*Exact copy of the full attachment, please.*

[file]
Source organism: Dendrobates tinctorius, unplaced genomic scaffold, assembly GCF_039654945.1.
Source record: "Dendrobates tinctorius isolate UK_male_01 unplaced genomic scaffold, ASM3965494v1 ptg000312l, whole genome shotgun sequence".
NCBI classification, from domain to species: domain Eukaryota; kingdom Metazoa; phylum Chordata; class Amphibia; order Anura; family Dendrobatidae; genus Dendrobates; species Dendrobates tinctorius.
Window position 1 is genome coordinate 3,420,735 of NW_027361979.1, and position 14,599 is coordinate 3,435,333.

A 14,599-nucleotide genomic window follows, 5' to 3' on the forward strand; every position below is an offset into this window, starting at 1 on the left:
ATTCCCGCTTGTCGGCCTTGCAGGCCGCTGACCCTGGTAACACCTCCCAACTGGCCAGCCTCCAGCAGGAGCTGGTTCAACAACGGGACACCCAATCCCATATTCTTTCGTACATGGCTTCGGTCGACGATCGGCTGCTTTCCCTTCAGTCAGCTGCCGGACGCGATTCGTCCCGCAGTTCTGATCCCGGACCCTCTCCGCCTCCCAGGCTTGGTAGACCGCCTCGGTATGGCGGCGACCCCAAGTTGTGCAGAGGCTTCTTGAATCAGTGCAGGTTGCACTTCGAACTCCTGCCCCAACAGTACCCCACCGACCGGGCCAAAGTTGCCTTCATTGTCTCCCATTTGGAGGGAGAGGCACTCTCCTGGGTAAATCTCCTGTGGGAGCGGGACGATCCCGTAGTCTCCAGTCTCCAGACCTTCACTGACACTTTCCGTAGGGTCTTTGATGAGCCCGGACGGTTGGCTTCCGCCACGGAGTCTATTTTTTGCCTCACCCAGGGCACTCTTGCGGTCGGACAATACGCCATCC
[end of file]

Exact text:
Source organism: Dendrobates tinctorius, unplaced genomic scaffold, assembly GCF_039654945.1.
Source record: "Dendrobates tinctorius isolate UK_male_01 unplaced genomic scaffold, ASM3965494v1 ptg000312l, whole genome shotgun sequence".
NCBI classification, from domain to species: domain Eukaryota; kingdom Metazoa; phylum Chordata; class Amphibia; order Anura; family Dendrobatidae; genus Dendrobates; species Dendrobates tinctorius.
Window position 1 is genome coordinate 3,420,735 of NW_027361979.1, and position 14,599 is coordinate 3,435,333.

A 14,599-nucleotide genomic window follows, 5' to 3' on the forward strand; every position below is an offset into this window, starting at 1 on the left:
ATTCCCGCTTGTCGGCCTTGCAGGCCGCTGACCCTGGTAACACCTCCCAACTGGCCAGCCTCCAGCAGGAGCTGGTTCAACAACGGGACACCCAATCCCATATTCTTTCGTACATGGCTTCGGTCGACGATCGGCTGCTTTCCCTTCAGTCAGCTGCCGGACGCGATTCGTCCCGCAGTTCTGATCCCGGACCCTCTCCGCCTCCCAGGCTTGGTAGACCGCCTCGGTATGGCGGCGACCCCAAGTTGTGCAGAGGCTTCTTGAATCAGTGCAGGTTGCACTTCGAACTCCTGCCCCAACAGTACCCCACCGACCGGGCCAAAGTTGCCTTCATTGTCTCCCATTTGGAGGGAGAGGCACTCTCCTGGGTAAATCTCCTGTGGGAGCGGGACGATCCCGTAGTCTCCAGTCTCCAGACCTTCACTGACACTTTCCGTAGGGTCTTTGATGAGCCCGGACGGTTGGCTTCCGCCACGGAGTCTATTTTTTGCCTCACCCAGGGCACTCTTGCGGTCGGACAATACGCCATCC